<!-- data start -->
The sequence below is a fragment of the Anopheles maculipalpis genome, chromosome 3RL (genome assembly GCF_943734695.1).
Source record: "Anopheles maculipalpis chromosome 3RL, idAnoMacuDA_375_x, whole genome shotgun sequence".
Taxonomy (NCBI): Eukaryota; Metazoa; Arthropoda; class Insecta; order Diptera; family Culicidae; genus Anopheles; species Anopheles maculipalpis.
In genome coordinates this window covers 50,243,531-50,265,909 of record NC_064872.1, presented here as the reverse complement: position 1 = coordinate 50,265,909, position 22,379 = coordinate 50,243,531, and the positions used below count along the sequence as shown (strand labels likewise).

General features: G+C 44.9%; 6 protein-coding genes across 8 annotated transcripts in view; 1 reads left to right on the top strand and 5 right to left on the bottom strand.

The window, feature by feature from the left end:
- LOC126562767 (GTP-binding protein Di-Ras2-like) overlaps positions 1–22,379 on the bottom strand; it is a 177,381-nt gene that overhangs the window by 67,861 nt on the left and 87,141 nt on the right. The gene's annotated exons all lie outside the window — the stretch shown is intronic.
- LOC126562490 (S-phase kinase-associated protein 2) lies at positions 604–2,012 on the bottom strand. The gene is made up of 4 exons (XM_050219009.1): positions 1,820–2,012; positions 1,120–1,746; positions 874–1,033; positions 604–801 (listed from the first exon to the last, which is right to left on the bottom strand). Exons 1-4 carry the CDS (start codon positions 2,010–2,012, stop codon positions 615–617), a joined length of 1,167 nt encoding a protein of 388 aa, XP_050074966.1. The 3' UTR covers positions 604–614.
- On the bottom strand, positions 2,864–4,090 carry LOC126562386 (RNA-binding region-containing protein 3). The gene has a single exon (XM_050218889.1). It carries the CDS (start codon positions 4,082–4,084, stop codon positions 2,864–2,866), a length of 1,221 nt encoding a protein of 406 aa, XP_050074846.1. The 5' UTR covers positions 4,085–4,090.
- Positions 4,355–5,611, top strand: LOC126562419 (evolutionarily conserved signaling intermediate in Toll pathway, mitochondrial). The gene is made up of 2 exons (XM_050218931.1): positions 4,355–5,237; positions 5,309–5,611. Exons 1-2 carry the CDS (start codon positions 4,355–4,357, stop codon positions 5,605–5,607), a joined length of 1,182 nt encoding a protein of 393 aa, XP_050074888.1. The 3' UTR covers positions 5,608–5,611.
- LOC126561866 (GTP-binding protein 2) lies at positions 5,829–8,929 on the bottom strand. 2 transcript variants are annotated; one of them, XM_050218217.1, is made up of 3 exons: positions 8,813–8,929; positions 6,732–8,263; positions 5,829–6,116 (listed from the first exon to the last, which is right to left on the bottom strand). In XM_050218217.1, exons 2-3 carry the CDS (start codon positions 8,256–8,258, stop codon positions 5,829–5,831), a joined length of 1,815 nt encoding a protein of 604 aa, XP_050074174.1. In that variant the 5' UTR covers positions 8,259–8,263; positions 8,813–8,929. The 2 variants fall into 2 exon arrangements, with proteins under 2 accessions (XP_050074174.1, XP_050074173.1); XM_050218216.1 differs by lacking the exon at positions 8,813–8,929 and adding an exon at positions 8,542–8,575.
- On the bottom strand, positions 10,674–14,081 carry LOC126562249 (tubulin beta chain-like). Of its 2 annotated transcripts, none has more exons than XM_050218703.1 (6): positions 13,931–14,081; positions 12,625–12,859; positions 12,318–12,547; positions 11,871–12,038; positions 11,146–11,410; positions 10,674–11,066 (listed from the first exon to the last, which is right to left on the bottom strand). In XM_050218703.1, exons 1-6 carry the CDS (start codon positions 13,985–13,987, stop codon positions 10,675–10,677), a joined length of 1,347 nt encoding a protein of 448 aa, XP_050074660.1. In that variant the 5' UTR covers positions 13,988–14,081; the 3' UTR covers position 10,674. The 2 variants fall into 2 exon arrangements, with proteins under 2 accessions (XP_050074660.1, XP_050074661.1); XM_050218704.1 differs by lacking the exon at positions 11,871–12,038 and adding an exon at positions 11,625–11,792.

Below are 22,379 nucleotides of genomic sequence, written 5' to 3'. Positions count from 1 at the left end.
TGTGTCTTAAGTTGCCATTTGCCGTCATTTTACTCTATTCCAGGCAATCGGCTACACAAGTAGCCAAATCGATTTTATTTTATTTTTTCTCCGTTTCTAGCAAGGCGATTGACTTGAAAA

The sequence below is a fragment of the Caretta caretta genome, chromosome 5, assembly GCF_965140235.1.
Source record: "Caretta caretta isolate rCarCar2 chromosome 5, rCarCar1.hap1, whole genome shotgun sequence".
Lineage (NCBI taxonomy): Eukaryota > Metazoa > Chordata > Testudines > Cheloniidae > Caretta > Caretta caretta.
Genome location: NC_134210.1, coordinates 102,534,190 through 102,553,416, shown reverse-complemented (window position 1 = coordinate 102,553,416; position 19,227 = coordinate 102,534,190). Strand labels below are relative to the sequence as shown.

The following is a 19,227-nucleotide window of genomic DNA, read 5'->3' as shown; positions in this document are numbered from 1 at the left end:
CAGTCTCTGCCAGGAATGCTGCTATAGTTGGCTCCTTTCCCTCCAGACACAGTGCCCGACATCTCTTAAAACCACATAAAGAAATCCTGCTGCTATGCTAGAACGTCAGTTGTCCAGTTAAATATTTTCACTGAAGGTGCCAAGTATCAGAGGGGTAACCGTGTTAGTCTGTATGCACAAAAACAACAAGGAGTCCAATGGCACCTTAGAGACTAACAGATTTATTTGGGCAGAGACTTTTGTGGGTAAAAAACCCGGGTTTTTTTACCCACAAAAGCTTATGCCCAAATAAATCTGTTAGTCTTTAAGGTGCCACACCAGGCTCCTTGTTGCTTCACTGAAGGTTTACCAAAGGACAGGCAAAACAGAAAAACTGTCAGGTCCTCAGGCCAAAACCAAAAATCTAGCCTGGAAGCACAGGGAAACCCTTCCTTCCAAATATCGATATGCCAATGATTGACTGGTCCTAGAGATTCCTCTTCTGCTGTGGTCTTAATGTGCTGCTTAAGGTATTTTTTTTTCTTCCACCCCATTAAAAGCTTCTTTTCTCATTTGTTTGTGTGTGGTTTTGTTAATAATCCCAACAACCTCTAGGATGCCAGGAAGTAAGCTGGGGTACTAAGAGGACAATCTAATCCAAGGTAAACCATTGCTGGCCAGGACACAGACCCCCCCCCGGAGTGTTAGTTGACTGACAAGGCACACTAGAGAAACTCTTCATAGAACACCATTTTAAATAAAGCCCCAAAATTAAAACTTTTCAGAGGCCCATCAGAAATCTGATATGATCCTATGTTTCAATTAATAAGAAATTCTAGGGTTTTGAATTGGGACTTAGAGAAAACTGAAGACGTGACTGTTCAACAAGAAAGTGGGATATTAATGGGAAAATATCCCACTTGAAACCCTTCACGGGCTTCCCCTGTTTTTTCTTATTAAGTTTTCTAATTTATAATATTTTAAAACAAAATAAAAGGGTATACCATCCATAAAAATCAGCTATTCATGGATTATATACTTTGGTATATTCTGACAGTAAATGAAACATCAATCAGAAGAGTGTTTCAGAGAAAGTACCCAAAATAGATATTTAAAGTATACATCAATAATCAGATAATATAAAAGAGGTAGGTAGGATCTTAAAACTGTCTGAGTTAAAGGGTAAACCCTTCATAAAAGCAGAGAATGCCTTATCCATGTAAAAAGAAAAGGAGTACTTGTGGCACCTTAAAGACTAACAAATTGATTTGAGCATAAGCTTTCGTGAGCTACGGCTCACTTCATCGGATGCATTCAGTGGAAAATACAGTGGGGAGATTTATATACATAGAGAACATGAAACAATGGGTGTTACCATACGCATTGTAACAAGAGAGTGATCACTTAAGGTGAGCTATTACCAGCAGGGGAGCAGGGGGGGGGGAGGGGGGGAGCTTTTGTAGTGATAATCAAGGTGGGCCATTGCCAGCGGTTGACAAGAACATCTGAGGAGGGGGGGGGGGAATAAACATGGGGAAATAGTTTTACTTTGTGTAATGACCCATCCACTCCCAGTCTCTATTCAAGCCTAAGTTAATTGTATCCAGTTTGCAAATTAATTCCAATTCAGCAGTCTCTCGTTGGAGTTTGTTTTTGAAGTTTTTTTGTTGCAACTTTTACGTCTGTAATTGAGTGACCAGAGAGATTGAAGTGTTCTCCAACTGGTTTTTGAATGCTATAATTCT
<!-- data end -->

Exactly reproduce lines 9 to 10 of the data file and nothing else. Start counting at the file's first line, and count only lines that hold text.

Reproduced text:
- On the bottom strand, positions 2,864–4,090 carry LOC126562386 (RNA-binding region-containing protein 3). The gene has a single exon (XM_050218889.1). It carries the CDS (start codon positions 4,082–4,084, stop codon positions 2,864–2,866), a length of 1,221 nt encoding a protein of 406 aa, XP_050074846.1. The 5' UTR covers positions 4,085–4,090.
- Positions 4,355–5,611, top strand: LOC126562419 (evolutionarily conserved signaling intermediate in Toll pathway, mitochondrial). The gene is made up of 2 exons (XM_050218931.1): positions 4,355–5,237; positions 5,309–5,611. Exons 1-2 carry the CDS (start codon positions 4,355–4,357, stop codon positions 5,605–5,607), a joined length of 1,182 nt encoding a protein of 393 aa, XP_050074888.1. The 3' UTR covers positions 5,608–5,611.